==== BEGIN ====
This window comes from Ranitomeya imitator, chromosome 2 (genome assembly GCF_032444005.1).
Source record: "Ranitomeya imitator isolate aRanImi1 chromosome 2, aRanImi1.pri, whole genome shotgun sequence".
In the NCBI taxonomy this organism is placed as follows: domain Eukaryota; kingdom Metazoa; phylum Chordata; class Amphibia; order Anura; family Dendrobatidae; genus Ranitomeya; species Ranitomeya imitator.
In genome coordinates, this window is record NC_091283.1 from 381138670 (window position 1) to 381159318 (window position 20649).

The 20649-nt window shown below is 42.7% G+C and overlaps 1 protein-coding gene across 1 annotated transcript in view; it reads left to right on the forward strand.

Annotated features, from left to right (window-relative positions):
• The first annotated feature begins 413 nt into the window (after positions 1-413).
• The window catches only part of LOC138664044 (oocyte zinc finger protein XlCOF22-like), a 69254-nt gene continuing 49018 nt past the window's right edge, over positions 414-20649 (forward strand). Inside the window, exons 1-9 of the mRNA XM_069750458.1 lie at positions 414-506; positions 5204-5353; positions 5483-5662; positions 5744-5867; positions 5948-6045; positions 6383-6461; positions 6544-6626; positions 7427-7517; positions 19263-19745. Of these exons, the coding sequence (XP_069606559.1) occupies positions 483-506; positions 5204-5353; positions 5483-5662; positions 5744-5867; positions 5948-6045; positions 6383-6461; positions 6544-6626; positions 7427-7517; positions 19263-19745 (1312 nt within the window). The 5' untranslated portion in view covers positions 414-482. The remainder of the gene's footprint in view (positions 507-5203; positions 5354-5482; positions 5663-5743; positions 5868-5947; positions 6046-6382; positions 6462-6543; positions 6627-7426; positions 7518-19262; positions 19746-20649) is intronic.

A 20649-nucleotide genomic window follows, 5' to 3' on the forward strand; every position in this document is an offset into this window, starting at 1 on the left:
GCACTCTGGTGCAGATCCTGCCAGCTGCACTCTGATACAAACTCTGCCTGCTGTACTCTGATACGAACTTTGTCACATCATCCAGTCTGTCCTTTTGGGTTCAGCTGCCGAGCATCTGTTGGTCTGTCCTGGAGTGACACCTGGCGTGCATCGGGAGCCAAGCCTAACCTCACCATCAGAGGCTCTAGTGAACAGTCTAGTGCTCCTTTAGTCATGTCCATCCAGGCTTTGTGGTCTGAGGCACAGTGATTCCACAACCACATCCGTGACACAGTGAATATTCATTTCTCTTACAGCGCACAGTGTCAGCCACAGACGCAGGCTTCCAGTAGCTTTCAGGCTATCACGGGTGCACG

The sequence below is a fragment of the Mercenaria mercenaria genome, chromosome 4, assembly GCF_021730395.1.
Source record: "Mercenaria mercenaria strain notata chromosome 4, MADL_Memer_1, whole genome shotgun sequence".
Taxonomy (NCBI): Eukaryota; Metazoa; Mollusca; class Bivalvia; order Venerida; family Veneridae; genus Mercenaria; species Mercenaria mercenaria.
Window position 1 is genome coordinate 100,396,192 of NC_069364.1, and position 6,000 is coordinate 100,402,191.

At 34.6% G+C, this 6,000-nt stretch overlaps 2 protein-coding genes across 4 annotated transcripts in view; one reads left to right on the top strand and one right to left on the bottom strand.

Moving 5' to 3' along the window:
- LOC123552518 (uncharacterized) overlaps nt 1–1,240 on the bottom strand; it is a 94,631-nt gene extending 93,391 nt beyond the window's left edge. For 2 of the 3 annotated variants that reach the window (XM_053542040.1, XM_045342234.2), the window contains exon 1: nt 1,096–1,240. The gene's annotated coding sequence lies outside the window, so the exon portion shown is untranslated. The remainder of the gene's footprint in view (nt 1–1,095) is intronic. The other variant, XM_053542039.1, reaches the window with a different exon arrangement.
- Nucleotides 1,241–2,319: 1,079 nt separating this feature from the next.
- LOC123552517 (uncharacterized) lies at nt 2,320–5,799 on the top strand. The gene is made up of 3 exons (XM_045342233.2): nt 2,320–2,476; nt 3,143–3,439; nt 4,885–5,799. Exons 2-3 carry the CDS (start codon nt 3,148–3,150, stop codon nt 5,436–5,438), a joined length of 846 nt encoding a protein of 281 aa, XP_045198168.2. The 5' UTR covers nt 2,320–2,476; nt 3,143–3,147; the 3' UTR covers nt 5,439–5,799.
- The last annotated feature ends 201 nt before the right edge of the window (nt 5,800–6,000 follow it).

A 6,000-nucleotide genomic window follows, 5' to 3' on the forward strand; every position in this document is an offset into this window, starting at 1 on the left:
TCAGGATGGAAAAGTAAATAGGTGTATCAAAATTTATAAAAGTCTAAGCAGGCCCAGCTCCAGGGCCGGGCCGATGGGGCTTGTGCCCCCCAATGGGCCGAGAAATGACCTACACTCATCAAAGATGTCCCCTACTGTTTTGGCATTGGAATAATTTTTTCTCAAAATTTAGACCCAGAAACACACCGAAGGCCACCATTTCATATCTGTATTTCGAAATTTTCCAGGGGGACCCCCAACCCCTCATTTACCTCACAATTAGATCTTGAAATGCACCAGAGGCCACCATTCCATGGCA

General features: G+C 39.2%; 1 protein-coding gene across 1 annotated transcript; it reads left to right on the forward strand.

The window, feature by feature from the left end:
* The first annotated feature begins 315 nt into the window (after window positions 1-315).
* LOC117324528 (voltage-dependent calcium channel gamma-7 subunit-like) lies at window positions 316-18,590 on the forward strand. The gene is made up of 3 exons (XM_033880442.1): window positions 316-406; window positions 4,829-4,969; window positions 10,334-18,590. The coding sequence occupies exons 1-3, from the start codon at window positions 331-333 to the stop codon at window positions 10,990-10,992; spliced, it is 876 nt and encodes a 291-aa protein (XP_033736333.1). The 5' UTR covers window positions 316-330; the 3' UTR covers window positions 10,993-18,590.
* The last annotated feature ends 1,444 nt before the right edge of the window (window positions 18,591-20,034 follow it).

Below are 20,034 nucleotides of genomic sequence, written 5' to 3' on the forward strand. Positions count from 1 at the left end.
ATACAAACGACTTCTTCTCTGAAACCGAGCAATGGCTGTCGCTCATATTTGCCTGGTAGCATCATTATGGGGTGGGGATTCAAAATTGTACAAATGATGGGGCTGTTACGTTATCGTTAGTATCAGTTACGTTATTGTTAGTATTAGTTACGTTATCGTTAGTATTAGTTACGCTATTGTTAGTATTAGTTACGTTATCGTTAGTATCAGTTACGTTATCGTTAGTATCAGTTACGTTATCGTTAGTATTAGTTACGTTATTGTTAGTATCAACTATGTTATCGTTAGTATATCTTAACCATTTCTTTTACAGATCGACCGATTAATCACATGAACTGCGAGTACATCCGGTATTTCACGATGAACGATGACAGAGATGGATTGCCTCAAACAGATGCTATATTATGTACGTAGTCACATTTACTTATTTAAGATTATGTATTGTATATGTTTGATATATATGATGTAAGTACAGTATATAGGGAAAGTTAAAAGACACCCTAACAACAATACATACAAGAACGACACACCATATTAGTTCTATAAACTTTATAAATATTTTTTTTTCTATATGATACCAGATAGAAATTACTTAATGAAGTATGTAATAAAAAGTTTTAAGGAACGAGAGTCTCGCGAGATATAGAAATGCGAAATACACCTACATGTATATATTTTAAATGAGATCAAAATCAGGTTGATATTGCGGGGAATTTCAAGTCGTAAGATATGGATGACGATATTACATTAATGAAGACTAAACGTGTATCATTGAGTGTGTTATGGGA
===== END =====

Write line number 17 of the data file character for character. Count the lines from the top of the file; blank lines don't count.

- LOC123552518 (uncharacterized) overlaps nt 1–1,240 on the bottom strand; it is a 94,631-nt gene extending 93,391 nt beyond the window's left edge. For 2 of the 3 annotated variants that reach the window (XM_053542040.1, XM_045342234.2), the window contains exon 1: nt 1,096–1,240. The gene's annotated coding sequence lies outside the window, so the exon portion shown is untranslated. The remainder of the gene's footprint in view (nt 1–1,095) is intronic. The other variant, XM_053542039.1, reaches the window with a different exon arrangement.